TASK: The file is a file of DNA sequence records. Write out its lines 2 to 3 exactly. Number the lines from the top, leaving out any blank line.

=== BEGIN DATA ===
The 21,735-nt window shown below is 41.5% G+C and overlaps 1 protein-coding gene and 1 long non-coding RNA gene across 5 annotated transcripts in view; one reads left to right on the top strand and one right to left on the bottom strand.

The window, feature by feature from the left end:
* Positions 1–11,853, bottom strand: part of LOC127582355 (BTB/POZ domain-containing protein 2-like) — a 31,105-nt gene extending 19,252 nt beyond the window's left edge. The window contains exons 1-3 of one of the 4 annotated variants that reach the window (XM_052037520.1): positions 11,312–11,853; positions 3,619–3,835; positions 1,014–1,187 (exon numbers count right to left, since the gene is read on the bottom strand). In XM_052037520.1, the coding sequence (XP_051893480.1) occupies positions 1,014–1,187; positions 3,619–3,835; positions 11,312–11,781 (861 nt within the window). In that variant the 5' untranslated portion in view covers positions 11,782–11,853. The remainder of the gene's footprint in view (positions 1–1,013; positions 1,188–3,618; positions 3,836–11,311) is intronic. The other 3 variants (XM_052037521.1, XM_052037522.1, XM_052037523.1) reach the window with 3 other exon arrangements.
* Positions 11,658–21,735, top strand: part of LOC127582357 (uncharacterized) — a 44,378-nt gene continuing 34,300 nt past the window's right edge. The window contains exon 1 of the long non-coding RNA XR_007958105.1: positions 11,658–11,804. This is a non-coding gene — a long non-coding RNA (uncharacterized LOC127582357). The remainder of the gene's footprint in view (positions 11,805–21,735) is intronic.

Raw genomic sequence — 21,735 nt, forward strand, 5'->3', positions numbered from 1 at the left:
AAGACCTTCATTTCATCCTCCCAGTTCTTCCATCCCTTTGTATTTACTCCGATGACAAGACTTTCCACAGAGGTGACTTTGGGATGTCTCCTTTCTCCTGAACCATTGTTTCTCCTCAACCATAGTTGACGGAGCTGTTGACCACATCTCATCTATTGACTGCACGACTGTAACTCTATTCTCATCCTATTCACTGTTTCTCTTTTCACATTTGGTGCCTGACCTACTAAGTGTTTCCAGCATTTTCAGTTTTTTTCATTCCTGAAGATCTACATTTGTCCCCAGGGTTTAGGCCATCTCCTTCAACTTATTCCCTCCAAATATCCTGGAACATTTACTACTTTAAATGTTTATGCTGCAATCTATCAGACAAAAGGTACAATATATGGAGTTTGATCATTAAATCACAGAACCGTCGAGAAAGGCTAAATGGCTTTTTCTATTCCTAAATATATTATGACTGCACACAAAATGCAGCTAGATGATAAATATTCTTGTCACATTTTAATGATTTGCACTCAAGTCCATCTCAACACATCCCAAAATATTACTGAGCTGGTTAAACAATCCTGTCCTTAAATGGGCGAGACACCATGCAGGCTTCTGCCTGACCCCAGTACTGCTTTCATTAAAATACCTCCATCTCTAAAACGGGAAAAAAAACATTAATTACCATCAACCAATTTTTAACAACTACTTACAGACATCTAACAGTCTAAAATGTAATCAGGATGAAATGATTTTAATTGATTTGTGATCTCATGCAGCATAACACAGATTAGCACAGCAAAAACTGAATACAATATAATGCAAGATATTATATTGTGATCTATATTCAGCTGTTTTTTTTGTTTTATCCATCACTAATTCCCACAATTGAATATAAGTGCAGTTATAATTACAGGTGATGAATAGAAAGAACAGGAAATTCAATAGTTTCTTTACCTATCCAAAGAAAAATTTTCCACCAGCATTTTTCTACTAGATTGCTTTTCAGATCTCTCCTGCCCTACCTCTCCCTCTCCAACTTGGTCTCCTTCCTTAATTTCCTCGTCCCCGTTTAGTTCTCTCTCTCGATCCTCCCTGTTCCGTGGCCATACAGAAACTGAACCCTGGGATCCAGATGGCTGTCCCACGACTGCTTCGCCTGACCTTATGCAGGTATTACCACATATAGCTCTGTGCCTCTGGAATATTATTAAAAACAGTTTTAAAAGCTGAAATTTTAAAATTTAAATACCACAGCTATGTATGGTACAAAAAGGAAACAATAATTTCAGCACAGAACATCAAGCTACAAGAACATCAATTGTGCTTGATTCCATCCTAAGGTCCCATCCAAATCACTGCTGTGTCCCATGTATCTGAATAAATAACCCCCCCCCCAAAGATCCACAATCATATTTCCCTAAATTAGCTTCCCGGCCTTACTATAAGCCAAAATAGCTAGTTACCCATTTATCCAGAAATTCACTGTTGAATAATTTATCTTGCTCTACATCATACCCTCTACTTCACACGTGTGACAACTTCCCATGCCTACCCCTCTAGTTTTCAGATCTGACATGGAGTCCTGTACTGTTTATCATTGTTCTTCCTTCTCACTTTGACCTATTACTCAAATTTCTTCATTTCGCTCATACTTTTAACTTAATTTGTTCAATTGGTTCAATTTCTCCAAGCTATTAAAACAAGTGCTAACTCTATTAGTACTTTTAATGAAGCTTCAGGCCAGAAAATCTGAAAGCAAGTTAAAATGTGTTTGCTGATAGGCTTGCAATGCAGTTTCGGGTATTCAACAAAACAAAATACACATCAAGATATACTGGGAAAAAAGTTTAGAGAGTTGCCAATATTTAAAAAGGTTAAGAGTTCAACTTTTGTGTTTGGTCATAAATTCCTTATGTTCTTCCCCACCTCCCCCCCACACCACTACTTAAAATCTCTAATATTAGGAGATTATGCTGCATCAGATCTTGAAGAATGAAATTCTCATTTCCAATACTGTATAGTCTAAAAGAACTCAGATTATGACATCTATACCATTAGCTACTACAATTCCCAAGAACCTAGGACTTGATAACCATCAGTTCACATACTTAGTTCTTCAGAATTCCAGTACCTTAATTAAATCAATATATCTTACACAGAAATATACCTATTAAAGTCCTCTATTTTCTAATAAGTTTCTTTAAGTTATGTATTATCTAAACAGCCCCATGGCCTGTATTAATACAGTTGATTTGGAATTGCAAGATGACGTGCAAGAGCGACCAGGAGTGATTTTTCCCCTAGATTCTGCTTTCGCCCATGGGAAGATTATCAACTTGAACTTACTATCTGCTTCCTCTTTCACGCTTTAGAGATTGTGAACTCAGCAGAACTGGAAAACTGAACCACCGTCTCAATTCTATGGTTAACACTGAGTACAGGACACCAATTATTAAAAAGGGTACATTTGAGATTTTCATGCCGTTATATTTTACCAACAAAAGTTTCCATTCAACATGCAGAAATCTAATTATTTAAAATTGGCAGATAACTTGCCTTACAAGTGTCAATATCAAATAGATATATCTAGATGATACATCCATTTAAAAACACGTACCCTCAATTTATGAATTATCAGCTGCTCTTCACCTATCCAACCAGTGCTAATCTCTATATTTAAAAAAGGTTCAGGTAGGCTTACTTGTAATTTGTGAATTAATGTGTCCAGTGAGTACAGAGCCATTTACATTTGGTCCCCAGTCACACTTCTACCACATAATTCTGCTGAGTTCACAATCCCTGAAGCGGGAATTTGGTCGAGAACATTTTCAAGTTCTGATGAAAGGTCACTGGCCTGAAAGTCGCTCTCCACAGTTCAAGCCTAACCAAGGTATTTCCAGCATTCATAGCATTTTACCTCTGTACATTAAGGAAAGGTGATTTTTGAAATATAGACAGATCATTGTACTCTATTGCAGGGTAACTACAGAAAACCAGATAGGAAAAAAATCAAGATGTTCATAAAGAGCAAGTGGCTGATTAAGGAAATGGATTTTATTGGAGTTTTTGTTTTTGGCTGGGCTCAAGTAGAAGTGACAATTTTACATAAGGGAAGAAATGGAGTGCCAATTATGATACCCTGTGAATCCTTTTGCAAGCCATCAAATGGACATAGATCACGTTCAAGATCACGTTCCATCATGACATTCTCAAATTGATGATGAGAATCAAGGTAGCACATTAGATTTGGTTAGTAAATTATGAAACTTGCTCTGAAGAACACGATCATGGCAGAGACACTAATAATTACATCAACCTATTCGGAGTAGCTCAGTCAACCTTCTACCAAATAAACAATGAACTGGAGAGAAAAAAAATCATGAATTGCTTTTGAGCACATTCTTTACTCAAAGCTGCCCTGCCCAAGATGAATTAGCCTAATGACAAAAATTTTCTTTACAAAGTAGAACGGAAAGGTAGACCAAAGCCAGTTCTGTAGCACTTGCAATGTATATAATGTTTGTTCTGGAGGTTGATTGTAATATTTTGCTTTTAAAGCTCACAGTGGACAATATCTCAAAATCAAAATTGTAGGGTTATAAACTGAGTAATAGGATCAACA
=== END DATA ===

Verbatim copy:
The window, feature by feature from the left end:
* Positions 1–11,853, bottom strand: part of LOC127582355 (BTB/POZ domain-containing protein 2-like) — a 31,105-nt gene extending 19,252 nt beyond the window's left edge. The window contains exons 1-3 of one of the 4 annotated variants that reach the window (XM_052037520.1): positions 11,312–11,853; positions 3,619–3,835; positions 1,014–1,187 (exon numbers count right to left, since the gene is read on the bottom strand). In XM_052037520.1, the coding sequence (XP_051893480.1) occupies positions 1,014–1,187; positions 3,619–3,835; positions 11,312–11,781 (861 nt within the window). In that variant the 5' untranslated portion in view covers positions 11,782–11,853. The remainder of the gene's footprint in view (positions 1–1,013; positions 1,188–3,618; positions 3,836–11,311) is intronic. The other 3 variants (XM_052037521.1, XM_052037522.1, XM_052037523.1) reach the window with 3 other exon arrangements.